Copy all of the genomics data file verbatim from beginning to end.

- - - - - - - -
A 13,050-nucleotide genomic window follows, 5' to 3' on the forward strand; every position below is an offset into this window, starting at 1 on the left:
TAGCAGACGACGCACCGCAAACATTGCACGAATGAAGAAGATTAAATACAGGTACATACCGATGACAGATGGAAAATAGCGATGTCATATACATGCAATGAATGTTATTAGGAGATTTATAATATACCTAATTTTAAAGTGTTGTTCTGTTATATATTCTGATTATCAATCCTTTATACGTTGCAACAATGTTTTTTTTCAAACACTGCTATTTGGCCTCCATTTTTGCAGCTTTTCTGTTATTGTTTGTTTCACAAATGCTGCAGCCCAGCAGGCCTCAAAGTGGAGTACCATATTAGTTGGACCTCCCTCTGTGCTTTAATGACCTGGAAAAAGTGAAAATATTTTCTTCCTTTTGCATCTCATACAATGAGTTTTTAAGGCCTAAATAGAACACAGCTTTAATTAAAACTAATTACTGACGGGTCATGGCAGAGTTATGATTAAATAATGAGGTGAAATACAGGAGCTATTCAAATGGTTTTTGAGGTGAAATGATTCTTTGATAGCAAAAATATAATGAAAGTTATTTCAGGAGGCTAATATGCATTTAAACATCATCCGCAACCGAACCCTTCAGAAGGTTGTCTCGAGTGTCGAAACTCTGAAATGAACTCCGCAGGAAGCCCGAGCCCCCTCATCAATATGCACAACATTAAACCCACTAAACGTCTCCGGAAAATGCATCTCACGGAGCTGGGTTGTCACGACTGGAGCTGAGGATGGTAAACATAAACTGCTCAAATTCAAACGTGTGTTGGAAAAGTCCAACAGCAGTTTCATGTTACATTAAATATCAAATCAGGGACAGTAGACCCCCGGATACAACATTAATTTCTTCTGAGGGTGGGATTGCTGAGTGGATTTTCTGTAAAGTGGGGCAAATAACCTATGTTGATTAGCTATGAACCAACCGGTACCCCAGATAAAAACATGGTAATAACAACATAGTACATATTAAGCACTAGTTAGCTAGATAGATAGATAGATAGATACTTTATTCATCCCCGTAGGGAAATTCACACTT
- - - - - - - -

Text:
A 13,050-nucleotide genomic window follows, 5' to 3' on the forward strand; every position below is an offset into this window, starting at 1 on the left:
TAGCAGACGACGCACCGCAAACATTGCACGAATGAAGAAGATTAAATACAGGTACATACCGATGACAGATGGAAAATAGCGATGTCATATACATGCAATGAATGTTATTAGGAGATTTATAATATACCTAATTTTAAAGTGTTGTTCTGTTATATATTCTGATTATCAATCCTTTATACGTTGCAACAATGTTTTTTTTCAAACACTGCTATTTGGCCTCCATTTTTGCAGCTTTTCTGTTATTGTTTGTTTCACAAATGCTGCAGCCCAGCAGGCCTCAAAGTGGAGTACCATATTAGTTGGACCTCCCTCTGTGCTTTAATGACCTGGAAAAAGTGAAAATATTTTCTTCCTTTTGCATCTCATACAATGAGTTTTTAAGGCCTAAATAGAACACAGCTTTAATTAAAACTAATTACTGACGGGTCATGGCAGAGTTATGATTAAATAATGAGGTGAAATACAGGAGCTATTCAAATGGTTTTTGAGGTGAAATGATTCTTTGATAGCAAAAATATAATGAAAGTTATTTCAGGAGGCTAATATGCATTTAAACATCATCCGCAACCGAACCCTTCAGAAGGTTGTCTCGAGTGTCGAAACTCTGAAATGAACTCCGCAGGAAGCCCGAGCCCCCTCATCAATATGCACAACATTAAACCCACTAAACGTCTCCGGAAAATGCATCTCACGGAGCTGGGTTGTCACGACTGGAGCTGAGGATGGTAAACATAAACTGCTCAAATTCAAACGTGTGTTGGAAAAGTCCAACAGCAGTTTCATGTTACATTAAATATCAAATCAGGGACAGTAGACCCCCGGATACAACATTAATTTCTTCTGAGGGTGGGATTGCTGAGTGGATTTTCTGTAAAGTGGGGCAAATAACCTATGTTGATTAGCTATGAACCAACCGGTACCCCAGATAAAAACATGGTAATAACAACATAGTACATATTAAGCACTAGTTAGCTAGATAGATAGATAGATAGATACTTTATTCATCCCCGTAGGGAAATTCACACTT